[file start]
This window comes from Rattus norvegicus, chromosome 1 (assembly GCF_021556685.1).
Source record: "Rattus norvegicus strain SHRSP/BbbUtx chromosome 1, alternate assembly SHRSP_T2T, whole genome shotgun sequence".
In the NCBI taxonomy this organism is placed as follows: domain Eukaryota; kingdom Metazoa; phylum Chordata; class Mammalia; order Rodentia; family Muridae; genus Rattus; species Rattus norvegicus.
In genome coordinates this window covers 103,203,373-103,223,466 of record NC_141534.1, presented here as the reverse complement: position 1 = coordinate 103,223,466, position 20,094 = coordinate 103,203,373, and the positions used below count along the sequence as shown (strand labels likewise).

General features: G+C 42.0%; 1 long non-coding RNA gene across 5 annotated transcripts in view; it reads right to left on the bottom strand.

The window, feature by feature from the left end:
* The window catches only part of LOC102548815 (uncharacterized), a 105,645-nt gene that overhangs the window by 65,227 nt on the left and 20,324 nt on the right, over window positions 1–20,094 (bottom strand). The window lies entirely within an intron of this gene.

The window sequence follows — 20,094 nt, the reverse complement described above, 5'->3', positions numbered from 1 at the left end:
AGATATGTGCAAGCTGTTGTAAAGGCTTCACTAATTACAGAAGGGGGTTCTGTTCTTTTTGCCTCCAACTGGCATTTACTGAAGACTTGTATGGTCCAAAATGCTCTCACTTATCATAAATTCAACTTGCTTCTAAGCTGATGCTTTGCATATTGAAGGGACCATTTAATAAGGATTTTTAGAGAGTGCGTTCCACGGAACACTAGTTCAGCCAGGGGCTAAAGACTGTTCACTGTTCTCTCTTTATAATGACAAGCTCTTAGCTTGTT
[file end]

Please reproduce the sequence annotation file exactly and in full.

This window comes from Rattus norvegicus, chromosome 1 (assembly GCF_021556685.1).
Source record: "Rattus norvegicus strain SHRSP/BbbUtx chromosome 1, alternate assembly SHRSP_T2T, whole genome shotgun sequence".
In the NCBI taxonomy this organism is placed as follows: domain Eukaryota; kingdom Metazoa; phylum Chordata; class Mammalia; order Rodentia; family Muridae; genus Rattus; species Rattus norvegicus.
In genome coordinates this window covers 103,203,373-103,223,466 of record NC_141534.1, presented here as the reverse complement: position 1 = coordinate 103,223,466, position 20,094 = coordinate 103,203,373, and the positions used below count along the sequence as shown (strand labels likewise).

General features: G+C 42.0%; 1 long non-coding RNA gene across 5 annotated transcripts in view; it reads right to left on the bottom strand.

The window, feature by feature from the left end:
* The window catches only part of LOC102548815 (uncharacterized), a 105,645-nt gene that overhangs the window by 65,227 nt on the left and 20,324 nt on the right, over window positions 1–20,094 (bottom strand). The window lies entirely within an intron of this gene.

The window sequence follows — 20,094 nt, the reverse complement described above, 5'->3', positions numbered from 1 at the left end:
AGATATGTGCAAGCTGTTGTAAAGGCTTCACTAATTACAGAAGGGGGTTCTGTTCTTTTTGCCTCCAACTGGCATTTACTGAAGACTTGTATGGTCCAAAATGCTCTCACTTATCATAAATTCAACTTGCTTCTAAGCTGATGCTTTGCATATTGAAGGGACCATTTAATAAGGATTTTTAGAGAGTGCGTTCCACGGAACACTAGTTCAGCCAGGGGCTAAAGACTGTTCACTGTTCTCTCTTTATAATGACAAGCTCTTAGCTTGTT